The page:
The positioning cylinder 22 has an extendable neck positioning piston 24 which is then mounted to the right support beam 21--a downward extension off of adjustable support plate 14. The positioning cylinder 22 may move the piston 24 to either an inward position (shown) or an outward position (not shown) by either retracting or extending its neck positioning piston 24, for purposes of stopping a capped bottle (piston extended) or allowing passage of an uncapped bottle (piston retracted), as appropriate based upon the signal of the sensor used to sense the presence of a cap on a bottle. Piston 24 (in its inward position) allows only the neck of a bottle to pass between the neck pads, whereby the neck pads may then substantially prevent the upward movement of the bottle as its cap is being removed.
FIG. 1 also illustrates the means by which bottle caps, once removed, are ejected from the decapping assembly 1 and discharged into a collection area. Once a bottle cap is removed and the movable decapper head 11 is retracted to its raised position 10, a powerful stream of compressed air from the air ejector 8 blows the bottle cap out of the decapping assembly 1 and down through the cap discharge chute 7. Bottle caps may then be collected by simply placing a box, for example, at the end of this cap discharge chute 7.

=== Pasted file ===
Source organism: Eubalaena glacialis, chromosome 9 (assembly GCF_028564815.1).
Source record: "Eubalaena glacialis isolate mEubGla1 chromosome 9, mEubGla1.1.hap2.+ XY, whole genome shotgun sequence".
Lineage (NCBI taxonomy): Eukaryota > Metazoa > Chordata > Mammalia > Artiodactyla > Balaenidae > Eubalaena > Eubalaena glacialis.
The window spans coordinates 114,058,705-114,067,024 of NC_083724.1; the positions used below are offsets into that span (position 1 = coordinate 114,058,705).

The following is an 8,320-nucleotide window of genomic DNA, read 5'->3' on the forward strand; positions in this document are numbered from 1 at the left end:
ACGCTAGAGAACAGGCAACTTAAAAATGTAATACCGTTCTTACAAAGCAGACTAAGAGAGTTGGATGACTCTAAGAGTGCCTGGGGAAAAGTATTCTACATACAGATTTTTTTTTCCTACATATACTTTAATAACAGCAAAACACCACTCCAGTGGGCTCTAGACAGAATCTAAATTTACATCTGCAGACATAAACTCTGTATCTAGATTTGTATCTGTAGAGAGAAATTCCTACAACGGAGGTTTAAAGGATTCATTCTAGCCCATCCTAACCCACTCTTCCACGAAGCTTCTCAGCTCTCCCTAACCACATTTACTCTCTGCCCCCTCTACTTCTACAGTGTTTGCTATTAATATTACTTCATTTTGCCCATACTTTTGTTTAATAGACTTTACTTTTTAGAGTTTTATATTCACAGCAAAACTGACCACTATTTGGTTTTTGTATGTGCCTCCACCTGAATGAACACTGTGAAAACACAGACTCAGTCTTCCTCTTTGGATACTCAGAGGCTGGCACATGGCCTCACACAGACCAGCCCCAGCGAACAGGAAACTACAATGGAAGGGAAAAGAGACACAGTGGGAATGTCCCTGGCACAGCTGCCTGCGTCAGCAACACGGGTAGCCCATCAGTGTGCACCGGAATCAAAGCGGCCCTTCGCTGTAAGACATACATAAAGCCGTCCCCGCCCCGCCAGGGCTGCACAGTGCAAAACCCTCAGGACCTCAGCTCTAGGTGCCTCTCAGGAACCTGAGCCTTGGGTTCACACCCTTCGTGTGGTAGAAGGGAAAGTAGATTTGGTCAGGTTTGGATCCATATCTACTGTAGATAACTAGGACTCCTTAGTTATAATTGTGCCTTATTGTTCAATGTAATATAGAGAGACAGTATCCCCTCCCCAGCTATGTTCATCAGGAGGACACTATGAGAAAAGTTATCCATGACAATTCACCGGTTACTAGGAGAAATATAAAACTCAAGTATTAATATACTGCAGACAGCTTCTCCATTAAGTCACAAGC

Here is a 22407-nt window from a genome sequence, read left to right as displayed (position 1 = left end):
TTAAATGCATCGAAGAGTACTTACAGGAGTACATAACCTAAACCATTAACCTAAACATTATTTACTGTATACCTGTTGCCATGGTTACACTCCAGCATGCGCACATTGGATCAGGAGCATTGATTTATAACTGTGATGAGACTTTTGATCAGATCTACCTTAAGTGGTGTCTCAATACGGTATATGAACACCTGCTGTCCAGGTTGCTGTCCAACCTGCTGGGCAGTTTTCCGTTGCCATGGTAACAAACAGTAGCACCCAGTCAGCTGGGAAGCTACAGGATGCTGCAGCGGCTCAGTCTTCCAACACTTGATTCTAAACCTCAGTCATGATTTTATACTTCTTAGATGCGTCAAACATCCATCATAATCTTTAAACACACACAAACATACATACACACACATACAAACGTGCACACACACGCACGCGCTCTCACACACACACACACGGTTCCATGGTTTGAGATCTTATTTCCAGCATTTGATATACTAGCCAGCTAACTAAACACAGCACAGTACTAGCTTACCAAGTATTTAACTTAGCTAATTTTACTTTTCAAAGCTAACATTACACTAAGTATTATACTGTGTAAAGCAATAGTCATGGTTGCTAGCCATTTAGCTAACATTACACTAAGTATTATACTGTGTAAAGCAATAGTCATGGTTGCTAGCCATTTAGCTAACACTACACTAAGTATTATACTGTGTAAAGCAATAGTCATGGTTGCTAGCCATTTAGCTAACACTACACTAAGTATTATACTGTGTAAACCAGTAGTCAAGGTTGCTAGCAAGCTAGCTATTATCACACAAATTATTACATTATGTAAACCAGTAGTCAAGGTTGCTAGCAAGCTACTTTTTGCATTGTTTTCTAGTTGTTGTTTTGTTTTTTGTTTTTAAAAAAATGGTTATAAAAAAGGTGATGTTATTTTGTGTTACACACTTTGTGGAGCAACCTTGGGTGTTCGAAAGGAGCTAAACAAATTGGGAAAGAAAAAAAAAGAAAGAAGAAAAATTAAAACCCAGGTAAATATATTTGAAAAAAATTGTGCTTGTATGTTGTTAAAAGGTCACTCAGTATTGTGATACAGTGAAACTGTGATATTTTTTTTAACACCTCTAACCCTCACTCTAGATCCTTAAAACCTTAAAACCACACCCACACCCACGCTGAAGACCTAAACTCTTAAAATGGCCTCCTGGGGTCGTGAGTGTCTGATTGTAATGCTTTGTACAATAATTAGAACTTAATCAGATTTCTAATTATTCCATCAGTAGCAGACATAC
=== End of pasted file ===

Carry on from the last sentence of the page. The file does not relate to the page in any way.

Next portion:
Referring now to the bottle positioning assembly 2 in FIG. 1, what is shown is a bottle pad cylinder 40 connected to a bottle pad bracket 44 by a cylinder nut 45. This pneumatically actuated bottle pad cylinder 40 has a bottle pad piston 42 which may extend or retract the attached bottle pad 41. Bottle pad bracket 44 is mounted upon crossbeam 43 of the main support frame 4. Also affixed to this crossbeam 43 is a threaded rod 48 which positions the substantially horizontal left bottle guide rail 46. Please note that there is a second bottle positioning assembly 2 (not shown) directly across from the bottle positioning assembly 2 which is shown, and is positioned behind the bottle line stopping assembly 3 illustrated in FIG. 1. The detailed operation of the bottle positioning assemblies 2 will be discussed in accordance with FIG. 4.